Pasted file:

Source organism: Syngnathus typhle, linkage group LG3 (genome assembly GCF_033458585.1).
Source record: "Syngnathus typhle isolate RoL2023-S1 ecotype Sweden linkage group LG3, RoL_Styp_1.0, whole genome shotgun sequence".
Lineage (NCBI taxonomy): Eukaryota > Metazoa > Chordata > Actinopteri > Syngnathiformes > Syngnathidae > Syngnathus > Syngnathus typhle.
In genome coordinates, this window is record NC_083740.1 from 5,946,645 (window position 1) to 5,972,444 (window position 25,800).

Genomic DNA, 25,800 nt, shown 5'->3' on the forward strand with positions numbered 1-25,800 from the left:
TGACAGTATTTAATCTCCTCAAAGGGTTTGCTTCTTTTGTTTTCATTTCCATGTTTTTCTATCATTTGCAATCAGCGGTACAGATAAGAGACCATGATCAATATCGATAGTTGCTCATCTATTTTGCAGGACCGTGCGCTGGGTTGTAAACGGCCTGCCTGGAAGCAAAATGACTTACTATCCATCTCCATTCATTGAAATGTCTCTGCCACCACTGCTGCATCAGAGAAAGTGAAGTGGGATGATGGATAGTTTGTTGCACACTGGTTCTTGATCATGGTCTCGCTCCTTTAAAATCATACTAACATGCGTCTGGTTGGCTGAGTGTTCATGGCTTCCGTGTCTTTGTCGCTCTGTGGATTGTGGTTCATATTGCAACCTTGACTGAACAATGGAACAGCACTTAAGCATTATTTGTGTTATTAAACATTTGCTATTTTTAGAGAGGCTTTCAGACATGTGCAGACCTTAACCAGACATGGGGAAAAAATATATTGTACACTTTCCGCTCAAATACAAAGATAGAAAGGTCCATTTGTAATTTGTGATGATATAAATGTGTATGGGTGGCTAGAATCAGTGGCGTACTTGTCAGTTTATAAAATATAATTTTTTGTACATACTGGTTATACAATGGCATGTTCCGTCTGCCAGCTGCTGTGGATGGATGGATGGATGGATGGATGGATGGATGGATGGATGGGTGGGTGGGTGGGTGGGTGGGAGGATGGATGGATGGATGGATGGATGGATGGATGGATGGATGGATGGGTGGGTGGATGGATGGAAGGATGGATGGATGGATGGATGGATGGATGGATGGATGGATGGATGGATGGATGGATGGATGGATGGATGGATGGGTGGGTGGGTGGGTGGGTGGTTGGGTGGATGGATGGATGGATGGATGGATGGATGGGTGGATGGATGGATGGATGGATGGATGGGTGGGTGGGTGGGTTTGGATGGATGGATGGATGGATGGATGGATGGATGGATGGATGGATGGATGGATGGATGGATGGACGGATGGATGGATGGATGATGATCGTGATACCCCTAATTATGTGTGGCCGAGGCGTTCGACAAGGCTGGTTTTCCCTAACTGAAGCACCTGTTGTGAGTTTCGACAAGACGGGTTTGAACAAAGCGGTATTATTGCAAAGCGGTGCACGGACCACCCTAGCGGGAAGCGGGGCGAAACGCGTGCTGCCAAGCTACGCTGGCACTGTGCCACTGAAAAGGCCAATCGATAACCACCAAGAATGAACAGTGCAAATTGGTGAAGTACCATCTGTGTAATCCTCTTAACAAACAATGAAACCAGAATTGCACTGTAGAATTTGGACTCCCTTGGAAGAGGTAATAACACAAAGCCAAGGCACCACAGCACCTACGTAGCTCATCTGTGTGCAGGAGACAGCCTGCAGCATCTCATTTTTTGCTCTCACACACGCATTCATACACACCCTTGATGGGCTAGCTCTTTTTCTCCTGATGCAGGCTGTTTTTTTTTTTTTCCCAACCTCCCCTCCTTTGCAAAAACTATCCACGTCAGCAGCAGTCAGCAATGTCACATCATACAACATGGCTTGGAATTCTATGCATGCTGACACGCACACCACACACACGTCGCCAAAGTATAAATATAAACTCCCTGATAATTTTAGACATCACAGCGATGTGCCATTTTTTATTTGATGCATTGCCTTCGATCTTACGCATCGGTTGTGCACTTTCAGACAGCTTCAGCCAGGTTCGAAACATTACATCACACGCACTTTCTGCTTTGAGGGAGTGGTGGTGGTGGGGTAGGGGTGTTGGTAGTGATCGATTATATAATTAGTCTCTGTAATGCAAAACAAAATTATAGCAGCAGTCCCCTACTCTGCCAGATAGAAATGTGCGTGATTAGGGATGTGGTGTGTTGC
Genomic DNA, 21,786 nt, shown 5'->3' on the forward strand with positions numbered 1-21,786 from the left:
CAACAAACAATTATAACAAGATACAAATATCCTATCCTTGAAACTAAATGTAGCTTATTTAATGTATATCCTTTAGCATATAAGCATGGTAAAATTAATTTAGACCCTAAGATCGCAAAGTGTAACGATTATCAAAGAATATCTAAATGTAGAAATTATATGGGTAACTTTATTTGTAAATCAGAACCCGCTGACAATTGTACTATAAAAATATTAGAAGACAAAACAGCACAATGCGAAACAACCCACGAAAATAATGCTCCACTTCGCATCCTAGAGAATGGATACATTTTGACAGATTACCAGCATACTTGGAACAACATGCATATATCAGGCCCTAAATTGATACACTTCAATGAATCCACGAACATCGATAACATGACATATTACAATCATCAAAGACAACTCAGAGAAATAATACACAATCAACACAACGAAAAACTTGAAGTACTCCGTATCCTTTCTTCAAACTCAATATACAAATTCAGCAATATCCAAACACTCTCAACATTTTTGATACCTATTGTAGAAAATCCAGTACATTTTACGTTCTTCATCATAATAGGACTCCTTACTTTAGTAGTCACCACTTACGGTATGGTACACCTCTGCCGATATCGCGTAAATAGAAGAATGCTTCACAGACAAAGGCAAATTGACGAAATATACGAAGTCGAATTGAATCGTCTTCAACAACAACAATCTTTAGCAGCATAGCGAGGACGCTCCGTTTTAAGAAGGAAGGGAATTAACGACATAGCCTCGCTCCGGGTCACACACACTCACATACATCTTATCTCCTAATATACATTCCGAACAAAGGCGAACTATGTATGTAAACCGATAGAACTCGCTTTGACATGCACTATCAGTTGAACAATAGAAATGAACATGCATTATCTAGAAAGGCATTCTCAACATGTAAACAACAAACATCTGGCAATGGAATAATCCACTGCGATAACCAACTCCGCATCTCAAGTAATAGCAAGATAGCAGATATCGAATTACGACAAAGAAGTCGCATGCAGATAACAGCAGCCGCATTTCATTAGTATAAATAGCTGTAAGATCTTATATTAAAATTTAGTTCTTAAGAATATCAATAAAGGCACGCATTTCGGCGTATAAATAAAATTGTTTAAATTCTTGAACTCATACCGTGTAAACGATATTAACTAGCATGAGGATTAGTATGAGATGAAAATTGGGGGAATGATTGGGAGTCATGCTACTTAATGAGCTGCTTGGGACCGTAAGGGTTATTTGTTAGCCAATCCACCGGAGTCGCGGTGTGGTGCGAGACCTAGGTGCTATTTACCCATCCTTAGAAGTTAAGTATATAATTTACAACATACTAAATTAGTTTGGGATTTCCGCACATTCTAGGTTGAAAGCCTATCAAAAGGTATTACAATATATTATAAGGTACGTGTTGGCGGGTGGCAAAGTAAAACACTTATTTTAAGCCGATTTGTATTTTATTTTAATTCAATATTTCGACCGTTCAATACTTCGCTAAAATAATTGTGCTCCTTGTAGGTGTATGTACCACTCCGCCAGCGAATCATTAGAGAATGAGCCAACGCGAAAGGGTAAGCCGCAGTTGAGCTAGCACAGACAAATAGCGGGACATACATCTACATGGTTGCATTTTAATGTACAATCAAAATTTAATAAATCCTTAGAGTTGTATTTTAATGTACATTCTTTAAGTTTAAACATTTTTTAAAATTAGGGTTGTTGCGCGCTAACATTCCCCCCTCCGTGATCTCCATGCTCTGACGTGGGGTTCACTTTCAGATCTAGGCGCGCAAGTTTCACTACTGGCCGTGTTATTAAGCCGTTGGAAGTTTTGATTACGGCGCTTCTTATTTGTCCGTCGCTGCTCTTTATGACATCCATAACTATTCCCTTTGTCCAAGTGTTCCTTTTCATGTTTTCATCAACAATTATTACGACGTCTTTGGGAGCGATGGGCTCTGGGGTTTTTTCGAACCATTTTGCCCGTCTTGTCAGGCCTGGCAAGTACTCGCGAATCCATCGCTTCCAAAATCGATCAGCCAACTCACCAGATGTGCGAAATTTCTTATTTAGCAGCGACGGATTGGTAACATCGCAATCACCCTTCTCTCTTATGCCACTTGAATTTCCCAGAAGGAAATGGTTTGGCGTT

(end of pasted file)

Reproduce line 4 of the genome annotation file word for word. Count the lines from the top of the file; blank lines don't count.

In genome coordinates, this window is record NC_083740.1 from 5,946,645 (window position 1) to 5,972,444 (window position 25,800).